Since the end of January, when the first survey related to the coming election was conducted, the public considered the ODS and the CSSD to be the two undisputed and very close champions in the election – these two parties kept consolidating their position during the following months, to the detriment of the Coalition, the third most successful group. After the last poll, carried out in late April, the Coalition still had a narrow lead over the KSCM, the fourth most successful party.

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How did the electorate perceive the election campaign? According to how respondents of the ‘Our society 2002’ survey assessed the election campaign, it seems that the public was, well in advance, getting psychologically ready for a much fiercer election battle of political parties. In April, i.e. before the peak of the election campaign, respondents were rather critical of the campaign, whereas in late May they were somewhat more willing to admit that election campaigns are necessary and provide them with information about programmes of political parties.

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Only 14% of respondents classify themselves as staunch party supporters. On the other hand, 28% of those polled would vote a certain party just because it annoys them the least. The party orientation and a suitable programme are the strongest motivation to vote for a certain party. The family background and participation in party life play the least important role.

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Current results show that nearly two thirds of respondents (63%) take a critical view of how parties behave, of which 41% generally dislike the behaviour of parties and 22% say that the situation makes them disgusted. On the other hand, 26% of those polled are critical of some parties only and 2% of respondents express general satisfaction with how political parties behave. Compared to this January, there was a slight drop in generally critical assessments and an increase in the percentage of those respondents who are critical of some parties only.

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In late April, a half of the electorate was determined which party to vote for, whereas roughly a quarter admitted they might change their mind. 17% said they were unlikely to vote and almost a tenth does not know. Compared to the last survey, conducted in late March and early April, the percentage of the decided voters increased by 6 points, while the number of the undecided decreased.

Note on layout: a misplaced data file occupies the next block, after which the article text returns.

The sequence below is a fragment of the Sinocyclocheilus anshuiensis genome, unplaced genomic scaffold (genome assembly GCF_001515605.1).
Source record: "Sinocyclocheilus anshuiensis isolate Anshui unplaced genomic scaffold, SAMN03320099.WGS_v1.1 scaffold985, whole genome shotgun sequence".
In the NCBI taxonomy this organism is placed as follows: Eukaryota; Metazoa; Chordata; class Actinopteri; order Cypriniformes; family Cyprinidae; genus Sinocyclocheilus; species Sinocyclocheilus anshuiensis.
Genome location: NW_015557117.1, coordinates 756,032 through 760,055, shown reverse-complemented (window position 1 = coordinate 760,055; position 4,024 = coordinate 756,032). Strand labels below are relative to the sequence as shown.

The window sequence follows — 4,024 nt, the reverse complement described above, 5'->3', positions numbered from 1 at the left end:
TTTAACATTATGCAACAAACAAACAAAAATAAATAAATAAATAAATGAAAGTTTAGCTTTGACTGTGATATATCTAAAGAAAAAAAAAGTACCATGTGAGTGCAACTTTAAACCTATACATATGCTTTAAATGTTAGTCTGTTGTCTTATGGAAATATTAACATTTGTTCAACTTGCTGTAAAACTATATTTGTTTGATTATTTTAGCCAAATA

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In the opinion of about 40% of respondents, the KSCM continues to be the most unacceptable party for our citizens. A fifth up to a fourth would never vote the ODS. The SPR-RSC is considered unacceptable by roughly a tenth of respondents.

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The public is of the opinion that the ODS and the CSSD are two undisputed champions in the election, with the former being closer to victory. Somewhat fewer respondents believed in the success of the Coalition. It is widely believed that the election will not result in a change in the current state of affairs.

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During 22 – 29 April 2002, the Public Opinion Research Centre conducted a regular monthly survey of what the Czech public thinks. This was part of the ‘Our society 2002’ survey and the respondents were selected on a quota basis. A total of 953 persons eligible to vote expressed their opinions on party preferences.

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Data show that the CSSD makes the best impression. It is most frequently perceived as a party that is trustworthy (40%) and beneficial to the country (45%), and less frequently as a party that is only interested in coming to power (57%). Almost a third of those polled hold the view that the ODS and the KDU-CSL are trustworthy and beneficial to the country. They, however, disagree on the third...

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Data show that the CSSD makes the best impression. It is most frequently perceived as a party that is trustworthy (40%) and beneficial to the country (45%), and less frequently as a party that is only interested in coming to power (57%). Almost a third of those polled hold the view that the ODS and the KDU-CSL are trustworthy and beneficial to the country. They, however, disagree on the third statement that ‘the party is only interested in coming to power’.

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